Kingdom - Animalia
Phylum - Chordata
Class - Actinopterygii
Order - Cypriniformes
Family - Cyprinidae
Genus - Carassius

Celestial Goldfish


Celestials are small when compared to other goldfish varieties. They have a torpedo-shaped body with a curved back, which lacks a dorsal fin. They generally grow to a length of about 5-6 inches.
Scientific Info
Scientific Name - Carassius auratus
Type - Twin Tail
Diet - Omnivore
Size - 5-6" (inches)
Life Span - 10-15 years or more
Colour - orange, black, and calico.
Skin Type - Scales
Favourite Food - Pellets, flakes, live food, veggies and fruit
Habitat - Freshwater
Distinctive Features - eyes

These wild carp originated in Asia; Central Asia (siberia). They inhabit the slow moving and stagnant waters of rivers, lakes, ponds, and ditches feeding on plants, detritus, small crustaceans, and insects.

Goldfish were originally developed in China, but by the 1500's goldfish were traded to Japan, to Europe in the 1600's, and to America by the 1800's. The majority of the fancy goldfish were being developed by Oriental breeders. The results of this centuries long endeavor is the wonderful goldfish colors and forms we see today. Today domesticated goldfish are distributed world-wide.

The Celestial Eye Goldfish are believed to have developed it in the later part of the nineteenth century, somewhere around 1870. During this time its eyes were at least partially mobile, until the early 1900's when the Japanese further developed it. Then through selective breeding it was developed it into a goldfish whose eyes were permanently locked in an upward position. This is one of more than 125 captive bred fancy goldfish varieties.

Their English name is ‘Celestial Goldfish’ (meaning an astral goldfish). Telescope-type goldfish such as the Telescope, the Bubble Eye and the Celestial are said to have very low eyesight.


Variants of the celestial goldfish include the Deme-ranchu and the Toadhead or Hama-tou.

Celestial eye goldfish are characterised by two anatomical abnormalities that cause significant disability to the fish. The first is that the abnormal orientation/position of their eyes, which are rotated through 90 degrees, so that their vision is directed upwards. Associated with this malposition of the eyes is degeneration of the retina – the layer of the eyes that is sensitive to light and converts it into neurological activity (Matsumura et al 1981, 1982, Sakaue et al 1987). The second feature is lack of a dorsal fin (a fin on the middle of the back). It is the first abnormality that is the primary cause of our concern for welfare in this fish.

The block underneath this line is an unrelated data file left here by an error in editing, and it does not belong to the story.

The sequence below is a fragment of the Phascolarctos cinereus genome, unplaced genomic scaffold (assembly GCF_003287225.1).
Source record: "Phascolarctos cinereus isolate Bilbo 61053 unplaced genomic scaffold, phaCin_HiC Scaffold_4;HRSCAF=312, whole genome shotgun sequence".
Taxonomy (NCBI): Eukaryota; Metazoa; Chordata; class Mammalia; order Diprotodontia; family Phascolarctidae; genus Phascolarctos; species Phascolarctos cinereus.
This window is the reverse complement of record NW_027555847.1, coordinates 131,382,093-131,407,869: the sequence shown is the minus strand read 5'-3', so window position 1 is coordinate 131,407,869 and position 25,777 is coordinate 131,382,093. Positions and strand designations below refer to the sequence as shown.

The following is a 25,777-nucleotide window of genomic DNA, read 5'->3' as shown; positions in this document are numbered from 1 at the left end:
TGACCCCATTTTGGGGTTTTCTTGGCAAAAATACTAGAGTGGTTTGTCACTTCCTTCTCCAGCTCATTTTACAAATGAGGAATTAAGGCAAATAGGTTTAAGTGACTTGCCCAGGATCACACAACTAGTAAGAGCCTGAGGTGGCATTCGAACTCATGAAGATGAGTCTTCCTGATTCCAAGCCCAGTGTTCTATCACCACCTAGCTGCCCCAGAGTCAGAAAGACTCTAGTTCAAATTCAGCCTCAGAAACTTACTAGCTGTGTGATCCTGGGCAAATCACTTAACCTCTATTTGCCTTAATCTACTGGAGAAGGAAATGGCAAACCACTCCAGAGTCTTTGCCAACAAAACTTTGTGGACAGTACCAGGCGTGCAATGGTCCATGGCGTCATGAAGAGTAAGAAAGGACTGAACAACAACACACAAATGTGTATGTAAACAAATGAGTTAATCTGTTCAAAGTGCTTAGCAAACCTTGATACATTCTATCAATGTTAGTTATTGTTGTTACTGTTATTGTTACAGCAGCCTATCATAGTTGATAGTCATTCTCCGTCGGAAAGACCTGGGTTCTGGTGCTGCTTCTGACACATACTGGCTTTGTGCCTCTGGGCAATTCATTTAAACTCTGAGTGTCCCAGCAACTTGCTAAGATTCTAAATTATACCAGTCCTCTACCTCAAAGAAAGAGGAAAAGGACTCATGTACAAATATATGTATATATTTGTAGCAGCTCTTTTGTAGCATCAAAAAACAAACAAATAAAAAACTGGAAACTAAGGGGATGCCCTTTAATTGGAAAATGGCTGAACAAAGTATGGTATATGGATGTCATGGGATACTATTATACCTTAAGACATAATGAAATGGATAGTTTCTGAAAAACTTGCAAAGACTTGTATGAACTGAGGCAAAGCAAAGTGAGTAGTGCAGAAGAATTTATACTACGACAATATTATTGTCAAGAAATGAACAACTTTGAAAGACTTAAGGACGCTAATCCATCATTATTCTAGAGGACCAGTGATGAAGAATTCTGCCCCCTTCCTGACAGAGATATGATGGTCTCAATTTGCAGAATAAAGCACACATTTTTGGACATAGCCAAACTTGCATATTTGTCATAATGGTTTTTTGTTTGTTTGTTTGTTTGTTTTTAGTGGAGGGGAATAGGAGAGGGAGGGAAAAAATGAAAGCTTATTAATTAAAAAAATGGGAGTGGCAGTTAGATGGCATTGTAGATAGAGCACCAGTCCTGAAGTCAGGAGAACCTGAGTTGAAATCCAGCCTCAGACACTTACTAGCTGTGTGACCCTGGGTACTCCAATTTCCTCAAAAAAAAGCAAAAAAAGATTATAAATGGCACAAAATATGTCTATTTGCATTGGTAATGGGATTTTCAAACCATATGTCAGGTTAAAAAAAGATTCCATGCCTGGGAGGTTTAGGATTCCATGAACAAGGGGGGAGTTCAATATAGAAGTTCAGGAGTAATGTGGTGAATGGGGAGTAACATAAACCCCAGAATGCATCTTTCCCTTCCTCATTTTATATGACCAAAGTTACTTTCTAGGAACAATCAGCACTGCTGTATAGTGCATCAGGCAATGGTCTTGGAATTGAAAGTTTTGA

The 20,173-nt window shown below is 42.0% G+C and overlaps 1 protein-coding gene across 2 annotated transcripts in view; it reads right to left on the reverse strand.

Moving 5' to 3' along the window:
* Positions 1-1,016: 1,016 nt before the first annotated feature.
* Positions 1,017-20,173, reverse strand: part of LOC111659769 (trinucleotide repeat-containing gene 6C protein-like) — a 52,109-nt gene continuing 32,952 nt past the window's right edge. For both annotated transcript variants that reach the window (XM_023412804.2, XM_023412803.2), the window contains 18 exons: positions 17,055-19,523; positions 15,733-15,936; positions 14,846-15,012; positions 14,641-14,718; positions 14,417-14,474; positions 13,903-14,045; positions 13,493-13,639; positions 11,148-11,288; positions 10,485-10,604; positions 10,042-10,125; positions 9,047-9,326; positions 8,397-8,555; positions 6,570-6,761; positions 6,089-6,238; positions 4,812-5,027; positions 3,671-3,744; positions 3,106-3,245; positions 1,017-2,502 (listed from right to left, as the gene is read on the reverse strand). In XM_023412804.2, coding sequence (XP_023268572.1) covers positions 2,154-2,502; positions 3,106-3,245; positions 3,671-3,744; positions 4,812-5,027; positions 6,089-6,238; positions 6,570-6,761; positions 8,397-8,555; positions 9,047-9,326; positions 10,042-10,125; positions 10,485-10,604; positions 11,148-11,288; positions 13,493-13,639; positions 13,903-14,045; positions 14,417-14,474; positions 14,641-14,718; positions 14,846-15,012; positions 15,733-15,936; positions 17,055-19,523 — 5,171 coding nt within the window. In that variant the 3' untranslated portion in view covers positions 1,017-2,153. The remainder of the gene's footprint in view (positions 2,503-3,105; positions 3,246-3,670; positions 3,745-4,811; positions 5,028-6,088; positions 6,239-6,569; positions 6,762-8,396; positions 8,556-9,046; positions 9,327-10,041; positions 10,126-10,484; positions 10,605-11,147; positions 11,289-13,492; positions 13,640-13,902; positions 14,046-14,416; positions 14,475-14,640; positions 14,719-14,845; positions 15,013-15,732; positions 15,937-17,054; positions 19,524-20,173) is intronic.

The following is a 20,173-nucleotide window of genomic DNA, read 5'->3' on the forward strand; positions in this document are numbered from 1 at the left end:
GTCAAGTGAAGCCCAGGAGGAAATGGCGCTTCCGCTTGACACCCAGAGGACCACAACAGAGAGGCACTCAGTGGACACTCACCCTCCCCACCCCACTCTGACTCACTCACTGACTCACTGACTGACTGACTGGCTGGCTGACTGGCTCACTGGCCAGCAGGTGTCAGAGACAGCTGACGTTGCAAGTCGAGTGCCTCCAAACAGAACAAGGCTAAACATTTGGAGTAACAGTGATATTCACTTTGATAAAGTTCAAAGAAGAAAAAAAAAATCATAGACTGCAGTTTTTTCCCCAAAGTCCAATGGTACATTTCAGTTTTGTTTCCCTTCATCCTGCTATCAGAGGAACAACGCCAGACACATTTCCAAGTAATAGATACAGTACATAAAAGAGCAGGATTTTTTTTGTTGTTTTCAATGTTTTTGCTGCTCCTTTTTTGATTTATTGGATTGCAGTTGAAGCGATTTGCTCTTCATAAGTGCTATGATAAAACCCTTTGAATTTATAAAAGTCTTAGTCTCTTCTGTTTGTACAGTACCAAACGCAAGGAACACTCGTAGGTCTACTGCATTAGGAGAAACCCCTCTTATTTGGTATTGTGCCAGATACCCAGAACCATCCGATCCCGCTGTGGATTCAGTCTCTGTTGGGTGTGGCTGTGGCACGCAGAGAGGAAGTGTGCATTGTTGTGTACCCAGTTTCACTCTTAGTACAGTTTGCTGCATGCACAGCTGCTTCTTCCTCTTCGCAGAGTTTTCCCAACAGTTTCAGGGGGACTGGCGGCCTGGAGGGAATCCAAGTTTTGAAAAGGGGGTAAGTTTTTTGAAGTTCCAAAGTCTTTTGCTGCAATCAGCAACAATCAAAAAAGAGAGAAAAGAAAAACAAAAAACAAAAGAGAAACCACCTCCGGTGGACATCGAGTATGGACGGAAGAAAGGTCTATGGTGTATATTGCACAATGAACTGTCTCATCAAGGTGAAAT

Their most distinctive feature are the eyes which extend out from the sides of the head and are locked into a permanent upward looking position. In juveniles the eyes are normal, but within a short time the eyes begin to protrude. Then the upturned vision develops and they become locked in.


The telescope eyes of celestial goldfish can cause vision problems and make the fish struggle to find their way around the tank. It is important that the tank does not have a lot of obstacles, such as exposed filtration equipment or ornaments, as these may pose a risk to the fish’s delicate eyes.

Due to their poor vision, slow swimming speed and need to take their time over finding food, the celestial goldfish is not a good choice for mixed-species tanks, and should not be mixed with faster-swimming types of goldfish.


They are available in color varieties of orange, black, and calico.The average goldfish life span is 10 – 15 years, though living 20 years or more is not uncommon in well maintained goldfish aquariums and ponds.

Foods and Feeding

The Celestial Eye Goldfish will generally eat all kinds of fresh, frozen, and flake foods. To keep a good balance give them a high quality flake food everyday. Feed brine shrimp (either live or frozen), blood worms, Daphnia, or tubifex worms as a treat. It is usually better to feed freeze-dried foods as opposed to live foods to avoid parasites and bacterial infections that could be present in live foods. Due to their upturned eyes they have poor vision and a harder time seeing their food, so need extra time to feed.

Sex: Sexual differences

Although is it impossible to sex Goldfish when they are young and not in breeding season, the male is usually smaller and more slender that the female. In the breeding season the male has white prickles, called breeding tubercles, on its gill covers and head. Seen from above the female will have a fatter appearance as she is carrying eggs.

Breeding / Reproduction

Celestial Eye Goldfish are egg layers that spawn readily in the right conditions

The upturned eyes of the celestial goldfish make it challenging for males to locate the females. It can therefore help to place several males in the tank for each female. It is also wise to keep the breeding tank fairly bare and limit the availability of hiding places for the female.

During the breeding season, the sexes can easily be identified, as the male’s gill plates and pectoral fins will develop white tubercles.

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